Fortunes changed for five at UFC Fight Night 33

Bradley Kanaris

Mark Hunt and Antonio "Bigfoot" Silva put on one of the best heavyweight fights of all-time. A look at where it stands on the great heavyweight fight list, and what is next for both fighters.

In the wake of Saturday's (well, Friday in North America) Mark Hunt vs. Antonio "Bigfoot" Silva fight and multiple viewings, there are a lot of thoughts in looking back.

Hunt (9-8-1) and Silva (18-5-1) put on a must-see performance. But this has been a year loaded with classics, from Wanderlei Silva vs. Brian Stann, Jon Jones vs. Alexander Gustafsson, Gilbert Melendez vs. Diego Sanchez, Dennis Bermudez vs. Matt Grice and even Georges St-Pierre vs. Johny Hendricks. In February, after the Ronda Rousey vs. Liz Carmouche fight, I figured with the historical implications and excitement of that fight, it would be a fight of the year candidate and even possible winner. Today, I wouldn't even consider it for top five.

As Dana White likes to say, Hunt vs. Silva is "in the mix," when it comes to the fight of the year award.

In looking back at the best heavyweight fights in UFC history, the one I always favored was the first Randy Couture vs. Pedro Rizzo fight on May 4, 2001. It was a heavyweight title fight, that like with Hunt vs. Silva, went back-and-forth and was scarily close to a draw. Each man won two rounds solidly, so the victory came down to a swing round, and Couture got it. Nobody clearly won that night. Somebody was lucky. But a rematch took place and Couture left no doubt the second time around.

This fight didn't have the "importance" of a title fight, but it had more human drama than all but a few fights in company history. Couture vs. Rizzo saw rounds where one guy steamrolled the other, and after surviving, the other came back. Hunt vs. Silva saw back-and-forth action in every round, with much harder hitting and every bit as strong survival instincts.

In the pantheon of major promotion heavyweight fights, this ranks right up there with Don Frye vs. Yoshihiro Takayama (Pride Fighting Championships, June 23, 2002, Saitama Super Arena) as the best. That fight was more insane. This fight, going 25 minutes of closely-contested action, had far more human drama than six minutes where, as crazy as everything was, it was pretty clear Frye was going to win and Takayama was a huge and rapidly swelling punching bag.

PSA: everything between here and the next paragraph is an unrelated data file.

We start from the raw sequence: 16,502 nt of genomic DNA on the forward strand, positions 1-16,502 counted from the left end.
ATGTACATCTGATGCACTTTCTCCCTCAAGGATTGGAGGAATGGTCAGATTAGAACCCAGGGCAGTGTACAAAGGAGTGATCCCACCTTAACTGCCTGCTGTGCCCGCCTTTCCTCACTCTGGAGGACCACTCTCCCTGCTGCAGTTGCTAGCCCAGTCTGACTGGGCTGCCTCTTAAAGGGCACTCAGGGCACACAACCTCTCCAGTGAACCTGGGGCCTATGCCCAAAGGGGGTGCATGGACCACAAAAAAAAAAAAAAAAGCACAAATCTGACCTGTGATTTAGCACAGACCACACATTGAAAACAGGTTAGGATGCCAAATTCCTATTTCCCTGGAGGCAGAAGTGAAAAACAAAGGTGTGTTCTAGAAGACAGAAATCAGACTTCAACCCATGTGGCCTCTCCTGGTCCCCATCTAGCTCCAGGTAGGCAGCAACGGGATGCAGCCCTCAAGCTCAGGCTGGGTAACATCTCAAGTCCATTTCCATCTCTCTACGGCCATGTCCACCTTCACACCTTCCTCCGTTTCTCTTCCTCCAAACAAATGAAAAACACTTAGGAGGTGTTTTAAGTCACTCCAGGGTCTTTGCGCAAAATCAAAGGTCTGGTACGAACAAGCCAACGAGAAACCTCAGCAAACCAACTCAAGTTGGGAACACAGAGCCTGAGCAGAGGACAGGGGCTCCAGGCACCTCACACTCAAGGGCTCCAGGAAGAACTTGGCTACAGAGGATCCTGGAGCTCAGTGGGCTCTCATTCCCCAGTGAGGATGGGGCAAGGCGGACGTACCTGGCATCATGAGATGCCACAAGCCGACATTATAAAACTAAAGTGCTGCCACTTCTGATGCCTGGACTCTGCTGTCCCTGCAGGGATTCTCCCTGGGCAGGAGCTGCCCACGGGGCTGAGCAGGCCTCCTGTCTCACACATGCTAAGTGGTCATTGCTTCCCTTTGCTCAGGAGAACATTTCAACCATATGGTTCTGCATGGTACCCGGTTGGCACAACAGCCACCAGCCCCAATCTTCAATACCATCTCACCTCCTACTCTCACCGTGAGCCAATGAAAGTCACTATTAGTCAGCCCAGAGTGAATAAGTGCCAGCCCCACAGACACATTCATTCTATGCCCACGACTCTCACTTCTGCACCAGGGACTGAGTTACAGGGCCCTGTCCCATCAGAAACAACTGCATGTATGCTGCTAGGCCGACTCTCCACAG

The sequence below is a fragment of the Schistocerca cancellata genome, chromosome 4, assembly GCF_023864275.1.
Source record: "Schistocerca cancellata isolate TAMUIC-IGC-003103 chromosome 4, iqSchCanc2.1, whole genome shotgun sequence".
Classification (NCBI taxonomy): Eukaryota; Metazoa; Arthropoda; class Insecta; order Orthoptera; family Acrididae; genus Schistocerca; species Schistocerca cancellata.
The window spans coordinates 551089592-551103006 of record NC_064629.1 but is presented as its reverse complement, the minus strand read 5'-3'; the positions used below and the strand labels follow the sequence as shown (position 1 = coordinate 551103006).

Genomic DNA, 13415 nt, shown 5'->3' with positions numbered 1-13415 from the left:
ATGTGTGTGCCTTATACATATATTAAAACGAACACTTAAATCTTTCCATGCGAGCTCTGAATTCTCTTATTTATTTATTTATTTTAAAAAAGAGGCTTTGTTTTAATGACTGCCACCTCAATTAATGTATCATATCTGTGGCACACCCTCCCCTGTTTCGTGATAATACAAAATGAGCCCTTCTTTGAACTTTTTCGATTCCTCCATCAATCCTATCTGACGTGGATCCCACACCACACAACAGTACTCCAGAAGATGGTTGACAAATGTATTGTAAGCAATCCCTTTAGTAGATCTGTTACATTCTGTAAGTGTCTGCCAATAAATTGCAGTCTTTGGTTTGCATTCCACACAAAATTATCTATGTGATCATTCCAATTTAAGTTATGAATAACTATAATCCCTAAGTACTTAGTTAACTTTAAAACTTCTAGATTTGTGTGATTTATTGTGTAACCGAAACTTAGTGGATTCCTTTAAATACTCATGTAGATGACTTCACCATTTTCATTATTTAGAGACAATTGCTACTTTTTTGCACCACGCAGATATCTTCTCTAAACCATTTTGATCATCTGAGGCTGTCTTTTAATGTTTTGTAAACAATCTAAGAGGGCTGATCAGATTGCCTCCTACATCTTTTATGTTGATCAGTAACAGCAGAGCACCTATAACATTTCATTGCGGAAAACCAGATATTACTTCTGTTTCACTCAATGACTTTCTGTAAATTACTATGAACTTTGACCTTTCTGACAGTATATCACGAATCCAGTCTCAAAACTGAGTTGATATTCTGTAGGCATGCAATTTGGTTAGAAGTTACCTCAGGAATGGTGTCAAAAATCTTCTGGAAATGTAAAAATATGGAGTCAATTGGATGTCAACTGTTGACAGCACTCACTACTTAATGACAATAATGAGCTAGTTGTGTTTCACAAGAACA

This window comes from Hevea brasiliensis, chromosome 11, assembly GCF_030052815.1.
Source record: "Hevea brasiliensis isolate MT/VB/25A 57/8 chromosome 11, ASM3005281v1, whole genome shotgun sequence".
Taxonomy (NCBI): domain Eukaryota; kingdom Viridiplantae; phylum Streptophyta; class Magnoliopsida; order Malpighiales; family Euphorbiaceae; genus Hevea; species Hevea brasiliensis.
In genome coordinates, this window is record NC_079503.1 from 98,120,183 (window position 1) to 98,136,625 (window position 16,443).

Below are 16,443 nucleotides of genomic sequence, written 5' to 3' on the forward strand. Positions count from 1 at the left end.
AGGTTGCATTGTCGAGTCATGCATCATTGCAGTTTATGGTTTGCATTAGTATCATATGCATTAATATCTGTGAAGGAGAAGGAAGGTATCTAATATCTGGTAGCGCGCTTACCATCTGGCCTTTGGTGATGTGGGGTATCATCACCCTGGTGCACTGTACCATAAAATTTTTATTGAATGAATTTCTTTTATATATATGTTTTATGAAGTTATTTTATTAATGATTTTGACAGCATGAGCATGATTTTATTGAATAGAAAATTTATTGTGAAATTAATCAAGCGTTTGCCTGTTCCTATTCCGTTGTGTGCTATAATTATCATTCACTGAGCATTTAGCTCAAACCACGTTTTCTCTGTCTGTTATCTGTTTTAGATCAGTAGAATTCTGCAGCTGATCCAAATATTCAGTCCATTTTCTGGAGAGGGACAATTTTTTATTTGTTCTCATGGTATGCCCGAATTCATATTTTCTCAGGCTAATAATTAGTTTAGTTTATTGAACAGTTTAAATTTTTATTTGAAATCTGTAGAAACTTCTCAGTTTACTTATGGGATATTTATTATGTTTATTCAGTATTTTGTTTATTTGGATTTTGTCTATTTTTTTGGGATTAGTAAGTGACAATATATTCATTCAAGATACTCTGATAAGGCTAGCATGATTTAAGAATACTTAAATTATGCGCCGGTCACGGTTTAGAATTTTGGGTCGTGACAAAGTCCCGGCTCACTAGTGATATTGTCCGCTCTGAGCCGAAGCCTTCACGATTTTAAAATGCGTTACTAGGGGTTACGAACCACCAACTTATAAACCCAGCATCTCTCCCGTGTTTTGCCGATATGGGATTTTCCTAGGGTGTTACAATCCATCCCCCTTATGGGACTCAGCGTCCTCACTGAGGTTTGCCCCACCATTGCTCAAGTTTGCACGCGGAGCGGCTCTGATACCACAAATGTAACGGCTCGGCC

You want to call it the best heavyweight fight in UFC history? I'm with you. Best of all-time? Not quite as sure, but it's nothing I'd argue.

With the exception of the second Frankie Edgar vs. Gray Maynard fight, this about the only high-profile draw decision that didn't come with a multitude of public outrage and arguments. And even Edgar vs. Maynard had people strongly arguing both sides.

I think why people were satisfied with a draw had a number of reasons. One is, the fight was close. Another is no championship was at stake, nor even a championship shot. It wasn't even a fight with any kind of title implications as things will stand for a long time. The people who tuned in to see the fight were expecting a brawl. There wasn't as much emotional interest in who won as much as, figuring with each man's style, that it would be hard hitting, and probably end quickly and explosively.

Instead, people got something the same in some ways, very different in others, but far more in every way, than they expected. When it was over, it wasn't about rooting for someone, as much as rooting for both men. Each survived more than would put away five normal fighters. By round five, the goal had switched from wanting to see that impressive knockout to wanting to see both men there at the end. People got that. At that point, they probably didn't want to see either man lose after the performance each put on.

It was a rare fight where a draw was the most satisfying conclusion. Even if either man had won, the decision in the fight would have been far less important than the memories of the fight, which will likely be etched in people's minds for decades.

That said, with the benefit of more viewings, something judges don't have, and also looking at the judges scorecards themselves, there are no arguments on a few points.